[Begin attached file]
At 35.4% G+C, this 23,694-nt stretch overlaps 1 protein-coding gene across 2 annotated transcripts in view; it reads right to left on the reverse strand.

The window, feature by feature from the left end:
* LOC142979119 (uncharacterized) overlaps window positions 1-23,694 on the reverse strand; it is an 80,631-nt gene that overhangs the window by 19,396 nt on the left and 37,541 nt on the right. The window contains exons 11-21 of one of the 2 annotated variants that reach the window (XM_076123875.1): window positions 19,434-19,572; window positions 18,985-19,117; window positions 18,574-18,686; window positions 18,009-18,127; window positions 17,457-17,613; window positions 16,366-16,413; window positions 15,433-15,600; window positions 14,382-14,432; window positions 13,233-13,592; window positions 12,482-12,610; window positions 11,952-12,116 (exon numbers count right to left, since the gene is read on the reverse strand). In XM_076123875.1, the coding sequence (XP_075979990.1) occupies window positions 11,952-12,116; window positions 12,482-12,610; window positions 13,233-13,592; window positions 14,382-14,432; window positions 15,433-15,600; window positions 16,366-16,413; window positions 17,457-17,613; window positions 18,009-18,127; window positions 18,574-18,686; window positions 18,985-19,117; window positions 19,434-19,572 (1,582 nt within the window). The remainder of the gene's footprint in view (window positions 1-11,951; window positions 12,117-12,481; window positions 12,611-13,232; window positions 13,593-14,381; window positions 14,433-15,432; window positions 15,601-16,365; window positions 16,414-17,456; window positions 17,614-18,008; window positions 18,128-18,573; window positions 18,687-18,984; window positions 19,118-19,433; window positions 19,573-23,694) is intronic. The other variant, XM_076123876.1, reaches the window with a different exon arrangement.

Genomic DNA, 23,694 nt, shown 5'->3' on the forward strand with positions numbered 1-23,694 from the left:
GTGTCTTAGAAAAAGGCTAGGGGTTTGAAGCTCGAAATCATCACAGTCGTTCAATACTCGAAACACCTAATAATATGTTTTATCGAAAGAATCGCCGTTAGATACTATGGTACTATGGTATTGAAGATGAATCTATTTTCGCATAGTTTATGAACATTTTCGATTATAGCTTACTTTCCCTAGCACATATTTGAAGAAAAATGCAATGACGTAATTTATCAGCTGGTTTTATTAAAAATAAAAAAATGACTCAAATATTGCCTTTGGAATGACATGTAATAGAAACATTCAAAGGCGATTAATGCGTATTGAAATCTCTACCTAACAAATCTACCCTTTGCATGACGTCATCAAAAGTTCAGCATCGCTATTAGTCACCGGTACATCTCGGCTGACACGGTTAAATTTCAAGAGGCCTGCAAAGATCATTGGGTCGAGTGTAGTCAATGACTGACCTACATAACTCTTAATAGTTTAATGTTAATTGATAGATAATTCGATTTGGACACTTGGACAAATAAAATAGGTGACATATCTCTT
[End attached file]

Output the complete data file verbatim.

At 35.4% G+C, this 23,694-nt stretch overlaps 1 protein-coding gene across 2 annotated transcripts in view; it reads right to left on the reverse strand.

The window, feature by feature from the left end:
* LOC142979119 (uncharacterized) overlaps window positions 1-23,694 on the reverse strand; it is an 80,631-nt gene that overhangs the window by 19,396 nt on the left and 37,541 nt on the right. The window contains exons 11-21 of one of the 2 annotated variants that reach the window (XM_076123875.1): window positions 19,434-19,572; window positions 18,985-19,117; window positions 18,574-18,686; window positions 18,009-18,127; window positions 17,457-17,613; window positions 16,366-16,413; window positions 15,433-15,600; window positions 14,382-14,432; window positions 13,233-13,592; window positions 12,482-12,610; window positions 11,952-12,116 (exon numbers count right to left, since the gene is read on the reverse strand). In XM_076123875.1, the coding sequence (XP_075979990.1) occupies window positions 11,952-12,116; window positions 12,482-12,610; window positions 13,233-13,592; window positions 14,382-14,432; window positions 15,433-15,600; window positions 16,366-16,413; window positions 17,457-17,613; window positions 18,009-18,127; window positions 18,574-18,686; window positions 18,985-19,117; window positions 19,434-19,572 (1,582 nt within the window). The remainder of the gene's footprint in view (window positions 1-11,951; window positions 12,117-12,481; window positions 12,611-13,232; window positions 13,593-14,381; window positions 14,433-15,432; window positions 15,601-16,365; window positions 16,414-17,456; window positions 17,614-18,008; window positions 18,128-18,573; window positions 18,687-18,984; window positions 19,118-19,433; window positions 19,573-23,694) is intronic. The other variant, XM_076123876.1, reaches the window with a different exon arrangement.

Genomic DNA, 23,694 nt, shown 5'->3' on the forward strand with positions numbered 1-23,694 from the left:
GTGTCTTAGAAAAAGGCTAGGGGTTTGAAGCTCGAAATCATCACAGTCGTTCAATACTCGAAACACCTAATAATATGTTTTATCGAAAGAATCGCCGTTAGATACTATGGTACTATGGTATTGAAGATGAATCTATTTTCGCATAGTTTATGAACATTTTCGATTATAGCTTACTTTCCCTAGCACATATTTGAAGAAAAATGCAATGACGTAATTTATCAGCTGGTTTTATTAAAAATAAAAAAATGACTCAAATATTGCCTTTGGAATGACATGTAATAGAAACATTCAAAGGCGATTAATGCGTATTGAAATCTCTACCTAACAAATCTACCCTTTGCATGACGTCATCAAAAGTTCAGCATCGCTATTAGTCACCGGTACATCTCGGCTGACACGGTTAAATTTCAAGAGGCCTGCAAAGATCATTGGGTCGAGTGTAGTCAATGACTGACCTACATAACTCTTAATAGTTTAATGTTAATTGATAGATAATTCGATTTGGACACTTGGACAAATAAAATAGGTGACATATCTCTT